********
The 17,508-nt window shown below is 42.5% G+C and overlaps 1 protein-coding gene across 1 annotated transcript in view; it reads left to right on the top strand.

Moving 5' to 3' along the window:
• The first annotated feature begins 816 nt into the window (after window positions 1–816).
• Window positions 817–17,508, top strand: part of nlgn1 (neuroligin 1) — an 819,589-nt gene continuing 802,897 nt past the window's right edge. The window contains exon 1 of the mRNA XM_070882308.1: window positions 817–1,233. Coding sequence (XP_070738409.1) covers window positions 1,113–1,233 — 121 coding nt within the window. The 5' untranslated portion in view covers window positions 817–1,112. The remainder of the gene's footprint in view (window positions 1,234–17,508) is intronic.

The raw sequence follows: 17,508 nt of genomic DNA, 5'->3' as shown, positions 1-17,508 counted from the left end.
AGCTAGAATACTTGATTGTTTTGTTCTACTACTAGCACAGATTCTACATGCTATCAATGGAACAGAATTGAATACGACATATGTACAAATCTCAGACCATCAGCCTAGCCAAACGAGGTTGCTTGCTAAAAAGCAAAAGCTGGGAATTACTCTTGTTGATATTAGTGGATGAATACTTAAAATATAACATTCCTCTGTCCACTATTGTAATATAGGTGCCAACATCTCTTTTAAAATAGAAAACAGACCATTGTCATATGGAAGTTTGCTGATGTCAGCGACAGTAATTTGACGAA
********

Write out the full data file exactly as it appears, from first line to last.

The 17,508-nt window shown below is 42.5% G+C and overlaps 1 protein-coding gene across 1 annotated transcript in view; it reads left to right on the top strand.

Moving 5' to 3' along the window:
• The first annotated feature begins 816 nt into the window (after window positions 1–816).
• Window positions 817–17,508, top strand: part of nlgn1 (neuroligin 1) — an 819,589-nt gene continuing 802,897 nt past the window's right edge. The window contains exon 1 of the mRNA XM_070882308.1: window positions 817–1,233. Coding sequence (XP_070738409.1) covers window positions 1,113–1,233 — 121 coding nt within the window. The 5' untranslated portion in view covers window positions 817–1,112. The remainder of the gene's footprint in view (window positions 1,234–17,508) is intronic.

The raw sequence follows: 17,508 nt of genomic DNA, 5'->3' as shown, positions 1-17,508 counted from the left end.
AGCTAGAATACTTGATTGTTTTGTTCTACTACTAGCACAGATTCTACATGCTATCAATGGAACAGAATTGAATACGACATATGTACAAATCTCAGACCATCAGCCTAGCCAAACGAGGTTGCTTGCTAAAAAGCAAAAGCTGGGAATTACTCTTGTTGATATTAGTGGATGAATACTTAAAATATAACATTCCTCTGTCCACTATTGTAATATAGGTGCCAACATCTCTTTTAAAATAGAAAACAGACCATTGTCATATGGAAGTTTGCTGATGTCAGCGACAGTAATTTGACGAA